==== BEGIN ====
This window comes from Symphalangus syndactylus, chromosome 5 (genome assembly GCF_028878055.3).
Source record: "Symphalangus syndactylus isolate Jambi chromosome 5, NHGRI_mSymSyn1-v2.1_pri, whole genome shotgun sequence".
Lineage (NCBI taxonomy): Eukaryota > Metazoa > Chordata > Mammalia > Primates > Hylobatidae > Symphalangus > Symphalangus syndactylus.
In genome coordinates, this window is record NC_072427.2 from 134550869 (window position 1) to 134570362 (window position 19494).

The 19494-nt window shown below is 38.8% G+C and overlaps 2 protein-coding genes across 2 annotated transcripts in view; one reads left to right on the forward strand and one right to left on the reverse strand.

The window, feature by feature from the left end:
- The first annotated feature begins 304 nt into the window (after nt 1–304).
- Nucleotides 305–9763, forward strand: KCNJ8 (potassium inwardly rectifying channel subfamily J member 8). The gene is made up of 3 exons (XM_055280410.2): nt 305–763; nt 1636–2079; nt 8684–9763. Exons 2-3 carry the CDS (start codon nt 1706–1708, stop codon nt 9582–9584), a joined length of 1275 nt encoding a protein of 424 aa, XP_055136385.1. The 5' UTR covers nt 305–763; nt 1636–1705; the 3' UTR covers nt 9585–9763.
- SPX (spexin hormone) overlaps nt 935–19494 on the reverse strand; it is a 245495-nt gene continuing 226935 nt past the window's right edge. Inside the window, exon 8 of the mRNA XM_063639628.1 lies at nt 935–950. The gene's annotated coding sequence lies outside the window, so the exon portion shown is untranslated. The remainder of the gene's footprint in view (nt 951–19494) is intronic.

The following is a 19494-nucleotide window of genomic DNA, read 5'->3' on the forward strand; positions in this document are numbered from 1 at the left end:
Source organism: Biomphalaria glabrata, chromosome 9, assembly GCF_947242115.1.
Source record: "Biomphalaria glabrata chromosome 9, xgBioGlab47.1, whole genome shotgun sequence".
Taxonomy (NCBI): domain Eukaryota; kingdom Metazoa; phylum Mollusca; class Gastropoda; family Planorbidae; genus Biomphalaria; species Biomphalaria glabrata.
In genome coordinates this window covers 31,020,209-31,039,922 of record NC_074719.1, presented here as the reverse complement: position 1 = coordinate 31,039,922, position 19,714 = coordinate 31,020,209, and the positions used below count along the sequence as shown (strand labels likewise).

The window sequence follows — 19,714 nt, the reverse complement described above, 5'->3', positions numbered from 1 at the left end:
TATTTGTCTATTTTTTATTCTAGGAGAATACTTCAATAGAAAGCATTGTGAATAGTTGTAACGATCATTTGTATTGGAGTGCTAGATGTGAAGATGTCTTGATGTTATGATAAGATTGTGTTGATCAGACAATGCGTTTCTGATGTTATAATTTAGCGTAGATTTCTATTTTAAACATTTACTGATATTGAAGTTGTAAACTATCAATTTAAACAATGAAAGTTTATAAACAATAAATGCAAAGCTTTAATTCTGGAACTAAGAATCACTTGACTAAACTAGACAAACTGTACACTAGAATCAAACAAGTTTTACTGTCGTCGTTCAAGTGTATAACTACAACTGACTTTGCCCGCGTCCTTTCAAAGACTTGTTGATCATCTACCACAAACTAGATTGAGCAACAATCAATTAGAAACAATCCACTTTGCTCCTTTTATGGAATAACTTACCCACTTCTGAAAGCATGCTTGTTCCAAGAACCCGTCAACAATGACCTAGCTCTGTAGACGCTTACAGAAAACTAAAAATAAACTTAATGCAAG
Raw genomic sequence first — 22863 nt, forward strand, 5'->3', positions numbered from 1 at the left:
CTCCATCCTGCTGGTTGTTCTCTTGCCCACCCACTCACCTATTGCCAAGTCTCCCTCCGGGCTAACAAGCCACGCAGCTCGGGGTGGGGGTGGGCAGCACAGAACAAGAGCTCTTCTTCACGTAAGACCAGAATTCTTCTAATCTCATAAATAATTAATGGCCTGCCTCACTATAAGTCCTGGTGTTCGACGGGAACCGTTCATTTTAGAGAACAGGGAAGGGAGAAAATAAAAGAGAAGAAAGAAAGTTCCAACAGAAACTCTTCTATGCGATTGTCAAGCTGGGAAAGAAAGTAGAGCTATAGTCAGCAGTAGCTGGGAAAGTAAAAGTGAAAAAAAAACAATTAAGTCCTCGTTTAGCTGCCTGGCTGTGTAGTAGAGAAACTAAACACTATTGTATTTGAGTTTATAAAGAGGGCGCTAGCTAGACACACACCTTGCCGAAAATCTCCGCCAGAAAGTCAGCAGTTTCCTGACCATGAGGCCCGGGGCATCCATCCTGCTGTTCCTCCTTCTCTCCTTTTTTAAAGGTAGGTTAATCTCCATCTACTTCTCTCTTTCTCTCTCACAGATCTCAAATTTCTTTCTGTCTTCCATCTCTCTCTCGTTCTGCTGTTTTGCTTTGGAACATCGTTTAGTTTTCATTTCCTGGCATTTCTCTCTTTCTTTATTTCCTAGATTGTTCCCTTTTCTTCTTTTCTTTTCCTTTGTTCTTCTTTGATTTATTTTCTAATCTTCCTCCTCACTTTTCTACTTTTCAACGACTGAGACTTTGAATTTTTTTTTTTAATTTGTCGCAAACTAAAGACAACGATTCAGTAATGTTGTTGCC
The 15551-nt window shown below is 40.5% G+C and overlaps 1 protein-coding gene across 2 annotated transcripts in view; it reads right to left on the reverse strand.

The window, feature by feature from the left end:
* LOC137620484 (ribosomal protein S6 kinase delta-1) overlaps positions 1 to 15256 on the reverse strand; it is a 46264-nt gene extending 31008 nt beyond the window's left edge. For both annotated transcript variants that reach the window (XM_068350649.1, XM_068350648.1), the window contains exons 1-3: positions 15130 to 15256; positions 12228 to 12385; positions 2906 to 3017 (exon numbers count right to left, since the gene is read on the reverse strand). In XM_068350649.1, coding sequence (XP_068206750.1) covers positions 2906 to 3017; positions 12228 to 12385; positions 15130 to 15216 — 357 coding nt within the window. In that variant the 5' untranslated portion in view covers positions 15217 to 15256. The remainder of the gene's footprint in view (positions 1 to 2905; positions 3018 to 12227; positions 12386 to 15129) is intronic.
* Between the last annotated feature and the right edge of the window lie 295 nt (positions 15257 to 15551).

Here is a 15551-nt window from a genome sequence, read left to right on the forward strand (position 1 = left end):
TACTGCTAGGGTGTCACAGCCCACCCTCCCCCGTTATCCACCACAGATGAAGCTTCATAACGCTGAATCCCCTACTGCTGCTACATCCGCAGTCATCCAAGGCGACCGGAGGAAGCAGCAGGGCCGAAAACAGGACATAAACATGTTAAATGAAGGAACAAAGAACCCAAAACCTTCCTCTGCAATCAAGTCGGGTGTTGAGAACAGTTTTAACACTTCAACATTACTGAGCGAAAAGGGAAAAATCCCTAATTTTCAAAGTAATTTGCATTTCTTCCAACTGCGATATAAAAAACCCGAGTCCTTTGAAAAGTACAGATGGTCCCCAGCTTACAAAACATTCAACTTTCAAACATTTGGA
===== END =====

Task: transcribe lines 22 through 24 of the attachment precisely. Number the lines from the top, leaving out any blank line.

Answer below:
* Between the last annotated feature and the right edge of the window lie 295 nt (positions 15257 to 15551).

Here is a 15551-nt window from a genome sequence, read left to right on the forward strand (position 1 = left end):
TACTGCTAGGGTGTCACAGCCCACCCTCCCCCGTTATCCACCACAGATGAAGCTTCATAACGCTGAATCCCCTACTGCTGCTACATCCGCAGTCATCCAAGGCGACCGGAGGAAGCAGCAGGGCCGAAAACAGGACATAAACATGTTAAATGAAGGAACAAAGAACCCAAAACCTTCCTCTGCAATCAAGTCGGGTGTTGAGAACAGTTTTAACACTTCAACATTACTGAGCGAAAAGGGAAAAATCCCTAATTTTCAAAGTAATTTGCATTTCTTCCAACTGCGATATAAAAAACCCGAGTCCTTTGAAAAGTACAGATGGTCCCCAGCTTACAAAACATTCAACTTTCAAACATTTGGA